• It is not clear that there is a difference between ‘taxation is morally wrong’ and ‘taxation is theft.’ If taxation is morally wrong, then, when the government taxes a person, the government wrongfully takes that person’s possessions. But what is theft if not wrongfully taking someone’s possessions? It may be that (wrongful) taxation is theft of a particular kind; but it would still be theft.

    There are still the two levels of question which you distinguish:

    1. whether taxation is theft;
    2. what we should do when most reasonable people do not agree that taxation is theft.

    You say: “I won’t impose my radically kooky ideology on you, if you don’t impose
    your radically kooky one on me. Instead, we’ll agree to abide by the
    merely moderately kooky rules that we can more-or-less agree to settle
    on in some roughly democratic way.”

    There are at least two problems there. First, I doubt that there is a single moral rule (that is not completely vague) to which everyone in society would agree. That makes your proposal unworkable. What happens in real life is that the rules are there before we are: we all belong to a society (not necessarily the same one) which operates according to a set of rules that no one has agreed to. For more on this, see my critique of the contract approach to ethics and politics here:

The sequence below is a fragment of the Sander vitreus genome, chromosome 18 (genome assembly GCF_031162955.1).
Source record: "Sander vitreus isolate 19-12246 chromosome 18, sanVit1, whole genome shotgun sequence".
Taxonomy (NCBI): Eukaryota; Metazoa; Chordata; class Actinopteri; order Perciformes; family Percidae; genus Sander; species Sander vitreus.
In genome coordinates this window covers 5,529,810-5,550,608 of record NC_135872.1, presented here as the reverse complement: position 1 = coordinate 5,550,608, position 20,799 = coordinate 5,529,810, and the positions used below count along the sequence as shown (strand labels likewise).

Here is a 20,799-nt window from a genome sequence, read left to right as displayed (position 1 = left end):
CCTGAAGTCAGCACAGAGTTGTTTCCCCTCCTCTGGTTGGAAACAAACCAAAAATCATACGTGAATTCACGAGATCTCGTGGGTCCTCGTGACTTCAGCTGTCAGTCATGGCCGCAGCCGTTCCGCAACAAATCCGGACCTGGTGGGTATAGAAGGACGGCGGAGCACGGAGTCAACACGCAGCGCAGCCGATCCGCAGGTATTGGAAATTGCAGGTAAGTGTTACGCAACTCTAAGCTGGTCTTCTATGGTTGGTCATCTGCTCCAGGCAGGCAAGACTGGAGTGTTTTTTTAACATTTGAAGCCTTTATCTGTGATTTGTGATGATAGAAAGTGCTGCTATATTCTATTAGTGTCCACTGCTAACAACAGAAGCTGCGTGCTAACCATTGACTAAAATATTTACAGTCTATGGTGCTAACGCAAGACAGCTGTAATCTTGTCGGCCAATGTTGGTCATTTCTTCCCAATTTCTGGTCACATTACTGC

Second, what if the inherited set of rules permit the rape of women in some social classes (as in some parts of India), or the brutal enslavement of some racial groups (as in the old US), or the genital mutilation of female children and young women (as in some parts of Africa), or other similarly horrendous rules? Do we agree to abide by them until we can get democratic agreement to change them (which may take generations, depending on circumstances)?